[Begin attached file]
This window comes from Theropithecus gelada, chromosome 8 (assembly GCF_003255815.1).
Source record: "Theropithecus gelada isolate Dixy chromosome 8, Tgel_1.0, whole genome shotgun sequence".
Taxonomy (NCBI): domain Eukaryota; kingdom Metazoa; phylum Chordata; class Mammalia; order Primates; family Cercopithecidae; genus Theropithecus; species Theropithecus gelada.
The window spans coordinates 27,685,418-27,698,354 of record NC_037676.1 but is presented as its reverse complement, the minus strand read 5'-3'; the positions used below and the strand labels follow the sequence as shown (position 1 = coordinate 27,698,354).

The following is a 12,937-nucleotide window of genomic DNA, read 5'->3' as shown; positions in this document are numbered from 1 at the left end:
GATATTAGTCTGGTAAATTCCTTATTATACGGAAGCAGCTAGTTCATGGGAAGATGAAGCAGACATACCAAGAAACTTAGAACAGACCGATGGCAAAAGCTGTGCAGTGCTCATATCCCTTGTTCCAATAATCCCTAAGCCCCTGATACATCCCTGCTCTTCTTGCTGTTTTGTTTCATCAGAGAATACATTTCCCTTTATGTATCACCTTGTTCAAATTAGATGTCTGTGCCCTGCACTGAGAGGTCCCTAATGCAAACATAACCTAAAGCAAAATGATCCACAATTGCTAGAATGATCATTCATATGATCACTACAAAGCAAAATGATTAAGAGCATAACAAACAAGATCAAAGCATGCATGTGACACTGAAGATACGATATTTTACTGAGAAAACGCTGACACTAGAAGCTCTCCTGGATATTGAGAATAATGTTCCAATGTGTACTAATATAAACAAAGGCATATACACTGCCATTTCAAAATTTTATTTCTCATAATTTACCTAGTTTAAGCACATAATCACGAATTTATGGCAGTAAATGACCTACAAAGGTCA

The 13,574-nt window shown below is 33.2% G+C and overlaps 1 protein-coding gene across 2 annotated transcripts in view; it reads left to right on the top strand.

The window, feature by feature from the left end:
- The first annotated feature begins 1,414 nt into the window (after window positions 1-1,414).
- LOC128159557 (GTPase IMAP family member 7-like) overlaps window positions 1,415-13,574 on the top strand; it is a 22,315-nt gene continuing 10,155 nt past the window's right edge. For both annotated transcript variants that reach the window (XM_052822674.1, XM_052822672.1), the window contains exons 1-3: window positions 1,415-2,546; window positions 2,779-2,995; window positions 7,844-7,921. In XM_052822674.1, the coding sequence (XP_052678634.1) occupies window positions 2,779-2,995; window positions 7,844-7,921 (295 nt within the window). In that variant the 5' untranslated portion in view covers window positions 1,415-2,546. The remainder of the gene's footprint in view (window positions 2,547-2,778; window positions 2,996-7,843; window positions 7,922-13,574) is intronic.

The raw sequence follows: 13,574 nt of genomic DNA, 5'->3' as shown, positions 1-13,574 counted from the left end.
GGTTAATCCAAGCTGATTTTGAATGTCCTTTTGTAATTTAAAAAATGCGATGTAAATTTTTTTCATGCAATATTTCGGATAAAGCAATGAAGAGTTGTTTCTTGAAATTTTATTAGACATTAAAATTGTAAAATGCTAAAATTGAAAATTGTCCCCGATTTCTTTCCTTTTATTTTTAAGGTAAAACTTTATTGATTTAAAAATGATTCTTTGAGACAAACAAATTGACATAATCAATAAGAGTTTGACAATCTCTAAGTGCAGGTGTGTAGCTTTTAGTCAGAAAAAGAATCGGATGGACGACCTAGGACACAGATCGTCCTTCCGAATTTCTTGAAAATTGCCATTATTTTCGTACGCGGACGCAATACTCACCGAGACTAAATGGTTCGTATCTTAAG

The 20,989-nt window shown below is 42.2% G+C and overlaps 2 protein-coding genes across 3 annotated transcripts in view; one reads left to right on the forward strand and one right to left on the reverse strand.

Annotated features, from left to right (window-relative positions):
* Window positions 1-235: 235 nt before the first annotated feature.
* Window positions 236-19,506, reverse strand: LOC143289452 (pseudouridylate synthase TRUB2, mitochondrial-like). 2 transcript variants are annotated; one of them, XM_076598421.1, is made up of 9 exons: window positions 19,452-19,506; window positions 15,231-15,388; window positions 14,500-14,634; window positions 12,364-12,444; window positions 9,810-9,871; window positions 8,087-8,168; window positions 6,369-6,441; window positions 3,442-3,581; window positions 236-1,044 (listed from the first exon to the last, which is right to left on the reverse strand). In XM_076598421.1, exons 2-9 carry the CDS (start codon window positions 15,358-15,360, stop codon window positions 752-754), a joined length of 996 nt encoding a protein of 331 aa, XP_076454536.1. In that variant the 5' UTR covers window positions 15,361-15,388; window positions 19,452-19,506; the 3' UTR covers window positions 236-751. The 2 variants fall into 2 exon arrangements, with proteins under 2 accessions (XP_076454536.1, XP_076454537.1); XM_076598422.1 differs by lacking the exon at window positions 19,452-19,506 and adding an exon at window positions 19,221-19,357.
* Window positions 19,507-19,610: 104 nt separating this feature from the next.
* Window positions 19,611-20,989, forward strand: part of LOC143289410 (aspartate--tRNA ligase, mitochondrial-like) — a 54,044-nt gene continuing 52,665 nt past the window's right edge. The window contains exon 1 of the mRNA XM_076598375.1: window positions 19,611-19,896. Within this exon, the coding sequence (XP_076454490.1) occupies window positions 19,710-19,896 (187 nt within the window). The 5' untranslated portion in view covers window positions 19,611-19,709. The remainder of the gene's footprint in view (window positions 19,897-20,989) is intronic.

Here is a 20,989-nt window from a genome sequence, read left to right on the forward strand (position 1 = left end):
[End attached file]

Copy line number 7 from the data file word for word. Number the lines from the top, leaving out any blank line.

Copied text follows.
The 13,574-nt window shown below is 33.2% G+C and overlaps 1 protein-coding gene across 2 annotated transcripts in view; it reads left to right on the top strand.